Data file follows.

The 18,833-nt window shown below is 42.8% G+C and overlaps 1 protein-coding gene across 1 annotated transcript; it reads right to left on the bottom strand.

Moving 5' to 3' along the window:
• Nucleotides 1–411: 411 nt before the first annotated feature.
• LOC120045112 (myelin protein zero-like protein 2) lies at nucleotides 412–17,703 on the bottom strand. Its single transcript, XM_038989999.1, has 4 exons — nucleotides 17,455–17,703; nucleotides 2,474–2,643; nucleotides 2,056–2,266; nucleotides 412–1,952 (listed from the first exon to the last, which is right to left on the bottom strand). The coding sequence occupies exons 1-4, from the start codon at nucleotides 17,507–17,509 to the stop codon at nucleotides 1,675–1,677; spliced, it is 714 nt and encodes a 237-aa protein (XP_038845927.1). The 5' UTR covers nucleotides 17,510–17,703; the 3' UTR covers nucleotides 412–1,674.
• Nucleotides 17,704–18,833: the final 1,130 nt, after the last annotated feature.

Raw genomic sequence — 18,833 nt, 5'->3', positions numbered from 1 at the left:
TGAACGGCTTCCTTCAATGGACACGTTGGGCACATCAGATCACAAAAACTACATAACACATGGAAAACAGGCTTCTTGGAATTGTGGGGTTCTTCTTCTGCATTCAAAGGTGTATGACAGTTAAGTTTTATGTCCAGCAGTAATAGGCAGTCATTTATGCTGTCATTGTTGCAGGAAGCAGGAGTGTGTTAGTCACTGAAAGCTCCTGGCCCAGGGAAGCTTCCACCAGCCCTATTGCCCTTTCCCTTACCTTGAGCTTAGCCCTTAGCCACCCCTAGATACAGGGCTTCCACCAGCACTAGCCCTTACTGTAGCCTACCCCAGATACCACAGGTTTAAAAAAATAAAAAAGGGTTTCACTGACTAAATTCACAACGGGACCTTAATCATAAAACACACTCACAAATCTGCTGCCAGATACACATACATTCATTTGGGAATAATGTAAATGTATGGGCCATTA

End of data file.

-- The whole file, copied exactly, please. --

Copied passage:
The 18,833-nt window shown below is 42.8% G+C and overlaps 1 protein-coding gene across 1 annotated transcript; it reads right to left on the bottom strand.

Moving 5' to 3' along the window:
• Nucleotides 1–411: 411 nt before the first annotated feature.
• LOC120045112 (myelin protein zero-like protein 2) lies at nucleotides 412–17,703 on the bottom strand. Its single transcript, XM_038989999.1, has 4 exons — nucleotides 17,455–17,703; nucleotides 2,474–2,643; nucleotides 2,056–2,266; nucleotides 412–1,952 (listed from the first exon to the last, which is right to left on the bottom strand). The coding sequence occupies exons 1-4, from the start codon at nucleotides 17,507–17,509 to the stop codon at nucleotides 1,675–1,677; spliced, it is 714 nt and encodes a 237-aa protein (XP_038845927.1). The 5' UTR covers nucleotides 17,510–17,703; the 3' UTR covers nucleotides 412–1,674.
• Nucleotides 17,704–18,833: the final 1,130 nt, after the last annotated feature.

Raw genomic sequence — 18,833 nt, 5'->3', positions numbered from 1 at the left:
TGAACGGCTTCCTTCAATGGACACGTTGGGCACATCAGATCACAAAAACTACATAACACATGGAAAACAGGCTTCTTGGAATTGTGGGGTTCTTCTTCTGCATTCAAAGGTGTATGACAGTTAAGTTTTATGTCCAGCAGTAATAGGCAGTCATTTATGCTGTCATTGTTGCAGGAAGCAGGAGTGTGTTAGTCACTGAAAGCTCCTGGCCCAGGGAAGCTTCCACCAGCCCTATTGCCCTTTCCCTTACCTTGAGCTTAGCCCTTAGCCACCCCTAGATACAGGGCTTCCACCAGCACTAGCCCTTACTGTAGCCTACCCCAGATACCACAGGTTTAAAAAAATAAAAAAGGGTTTCACTGACTAAATTCACAACGGGACCTTAATCATAAAACACACTCACAAATCTGCTGCCAGATACACATACATTCATTTGGGAATAATGTAAATGTATGGGCCATTA